Table 3 presents age-adjusted associations between self-reported health status and chronic conditions and sociodemographic variables, smoking, and self-reported health status in 1979. The presence of a chronic condition was associated in a step-wise gradient with increasing age. For the remaining variables, no statistically significant associations were observed with either outcome variable.
Self-reported health status declined step-wise with increasing age. Increasing education was positively associated, in gradient fashion, with increasing self-reported health status. This was statistically significant for university education (OR = 0.60). Current smoking was associated with worse self-reported health status (OR = 1.55).
Table 4 shows that, after adjustment, none of the non-psychosocial work variables demonstrated a statistically significant relationship with the presence of a chronic condition. In the case of self-reported health status, current employment in the sawmill sector was associated with greater odds (statistically significant) for reporting poor health (OR = 1.57) and decreasing occupational status was associated with a (non-significant) gradient for worse self-reported health.
Table 5 shows that low control (OR = 1.60; CI = 1.12–2.28) and high psychological demand (OR = 1.65; CI= 1.21–2.26) predicted poor self-reported health. Effort/reward imbalance and job strain both predicted poor health status. The risk of reporting poor health status for subjects with high job strain was approximately twice as high as those with low strain (OR = 2.07; CI= 1.18–3.66). And, for both the full and partial effort/reward imbalance models the risk of reporting poor health status for subjects with both high effort and low reward was approximately 3 times higher than those with low effort and high reward (full model; OR = 3.35; CI= 2.10–5.51) and (partial model; OR = 3.13; CI= 1.96–4.85).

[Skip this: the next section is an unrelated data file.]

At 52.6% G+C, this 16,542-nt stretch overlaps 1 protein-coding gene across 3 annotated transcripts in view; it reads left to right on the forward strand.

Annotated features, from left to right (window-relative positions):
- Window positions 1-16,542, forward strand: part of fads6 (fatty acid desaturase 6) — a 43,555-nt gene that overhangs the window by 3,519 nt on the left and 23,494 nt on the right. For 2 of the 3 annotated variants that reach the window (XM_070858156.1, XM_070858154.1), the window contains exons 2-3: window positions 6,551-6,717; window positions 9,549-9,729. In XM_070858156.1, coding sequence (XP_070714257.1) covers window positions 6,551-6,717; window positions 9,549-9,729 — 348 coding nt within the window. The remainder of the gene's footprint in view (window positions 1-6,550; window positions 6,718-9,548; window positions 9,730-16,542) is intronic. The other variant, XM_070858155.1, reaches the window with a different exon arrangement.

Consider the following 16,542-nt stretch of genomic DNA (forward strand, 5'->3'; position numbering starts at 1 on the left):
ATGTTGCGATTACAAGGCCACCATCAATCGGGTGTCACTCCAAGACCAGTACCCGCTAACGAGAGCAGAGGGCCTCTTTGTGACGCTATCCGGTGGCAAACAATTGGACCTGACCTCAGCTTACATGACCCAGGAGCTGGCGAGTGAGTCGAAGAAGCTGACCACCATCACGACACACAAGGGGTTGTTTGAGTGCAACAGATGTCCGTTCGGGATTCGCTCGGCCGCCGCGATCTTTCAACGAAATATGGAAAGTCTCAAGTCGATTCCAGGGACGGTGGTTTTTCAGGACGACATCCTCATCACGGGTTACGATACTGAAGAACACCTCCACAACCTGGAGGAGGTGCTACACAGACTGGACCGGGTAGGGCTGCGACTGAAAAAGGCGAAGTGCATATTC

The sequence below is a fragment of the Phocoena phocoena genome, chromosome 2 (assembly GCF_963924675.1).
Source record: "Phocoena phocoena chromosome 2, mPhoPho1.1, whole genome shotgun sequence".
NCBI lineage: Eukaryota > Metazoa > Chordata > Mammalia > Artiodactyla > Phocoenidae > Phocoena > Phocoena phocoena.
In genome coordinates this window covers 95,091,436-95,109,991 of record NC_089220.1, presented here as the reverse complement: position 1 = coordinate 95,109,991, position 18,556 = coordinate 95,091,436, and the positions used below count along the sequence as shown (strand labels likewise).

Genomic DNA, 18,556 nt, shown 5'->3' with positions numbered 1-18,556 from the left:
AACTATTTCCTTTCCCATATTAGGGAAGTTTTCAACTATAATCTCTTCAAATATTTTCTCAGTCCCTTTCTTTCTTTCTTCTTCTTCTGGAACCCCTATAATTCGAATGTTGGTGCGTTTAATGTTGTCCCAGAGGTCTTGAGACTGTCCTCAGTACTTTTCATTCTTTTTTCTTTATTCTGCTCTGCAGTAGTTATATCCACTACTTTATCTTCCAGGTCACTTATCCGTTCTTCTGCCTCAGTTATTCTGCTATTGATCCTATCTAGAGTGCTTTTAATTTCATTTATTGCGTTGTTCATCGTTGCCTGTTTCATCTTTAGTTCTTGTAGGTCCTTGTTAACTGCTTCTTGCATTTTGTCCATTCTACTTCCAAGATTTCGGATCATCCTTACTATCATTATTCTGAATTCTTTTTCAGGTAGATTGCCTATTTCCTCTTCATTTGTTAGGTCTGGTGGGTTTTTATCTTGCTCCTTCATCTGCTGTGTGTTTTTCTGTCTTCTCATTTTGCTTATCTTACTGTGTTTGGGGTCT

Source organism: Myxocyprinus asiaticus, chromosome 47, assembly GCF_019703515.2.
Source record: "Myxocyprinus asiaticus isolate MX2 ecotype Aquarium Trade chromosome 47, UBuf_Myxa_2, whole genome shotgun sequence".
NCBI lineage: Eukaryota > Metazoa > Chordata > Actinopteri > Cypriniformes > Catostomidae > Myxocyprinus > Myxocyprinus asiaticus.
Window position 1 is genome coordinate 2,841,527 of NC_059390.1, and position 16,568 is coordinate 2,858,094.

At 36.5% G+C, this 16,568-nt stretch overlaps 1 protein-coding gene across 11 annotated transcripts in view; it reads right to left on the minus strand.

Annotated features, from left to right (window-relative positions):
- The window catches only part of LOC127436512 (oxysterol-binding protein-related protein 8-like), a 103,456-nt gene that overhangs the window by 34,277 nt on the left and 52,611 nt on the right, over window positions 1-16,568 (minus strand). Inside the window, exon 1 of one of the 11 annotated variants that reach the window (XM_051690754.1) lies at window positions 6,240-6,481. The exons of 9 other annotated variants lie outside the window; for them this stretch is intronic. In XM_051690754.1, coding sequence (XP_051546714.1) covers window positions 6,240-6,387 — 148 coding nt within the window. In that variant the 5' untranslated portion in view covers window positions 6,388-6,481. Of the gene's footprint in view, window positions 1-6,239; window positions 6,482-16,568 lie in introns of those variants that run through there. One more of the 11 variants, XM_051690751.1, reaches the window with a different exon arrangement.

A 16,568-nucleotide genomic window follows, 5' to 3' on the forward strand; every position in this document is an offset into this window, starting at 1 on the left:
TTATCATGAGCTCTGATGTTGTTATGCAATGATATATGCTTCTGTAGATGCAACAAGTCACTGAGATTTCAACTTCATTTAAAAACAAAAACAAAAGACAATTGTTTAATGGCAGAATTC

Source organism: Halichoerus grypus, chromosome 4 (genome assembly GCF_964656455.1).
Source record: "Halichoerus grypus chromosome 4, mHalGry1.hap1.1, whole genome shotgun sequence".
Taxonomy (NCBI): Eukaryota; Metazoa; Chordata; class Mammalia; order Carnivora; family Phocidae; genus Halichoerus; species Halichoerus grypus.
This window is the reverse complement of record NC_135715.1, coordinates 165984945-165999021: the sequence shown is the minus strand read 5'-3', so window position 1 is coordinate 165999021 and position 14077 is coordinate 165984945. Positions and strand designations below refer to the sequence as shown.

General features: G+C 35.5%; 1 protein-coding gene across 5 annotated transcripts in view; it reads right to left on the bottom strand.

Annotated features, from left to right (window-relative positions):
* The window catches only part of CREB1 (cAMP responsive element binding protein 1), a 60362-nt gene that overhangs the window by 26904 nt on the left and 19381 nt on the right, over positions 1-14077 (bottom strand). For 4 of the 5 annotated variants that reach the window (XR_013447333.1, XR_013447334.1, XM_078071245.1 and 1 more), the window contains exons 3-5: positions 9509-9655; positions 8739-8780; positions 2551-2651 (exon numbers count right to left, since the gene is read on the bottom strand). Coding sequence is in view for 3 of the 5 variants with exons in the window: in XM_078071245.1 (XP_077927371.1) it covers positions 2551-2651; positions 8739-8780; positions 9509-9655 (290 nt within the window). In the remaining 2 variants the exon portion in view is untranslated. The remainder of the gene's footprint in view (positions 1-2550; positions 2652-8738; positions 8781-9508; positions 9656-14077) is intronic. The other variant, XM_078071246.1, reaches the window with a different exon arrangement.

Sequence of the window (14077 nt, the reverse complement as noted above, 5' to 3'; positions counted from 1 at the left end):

Effort/reward imbalance (full and partial models) was the only variable which predicted the presence of a chronic condition. The risk of reporting a chronic condition for subjects with both high effort and low reward was 59 percent greater than those with low effort and high reward in the case of the partial model and 70 percent greater with the full model. The risk of reporting a chronic condition for subjects with high job strain was approximately 30% greater than those with low strain jobs.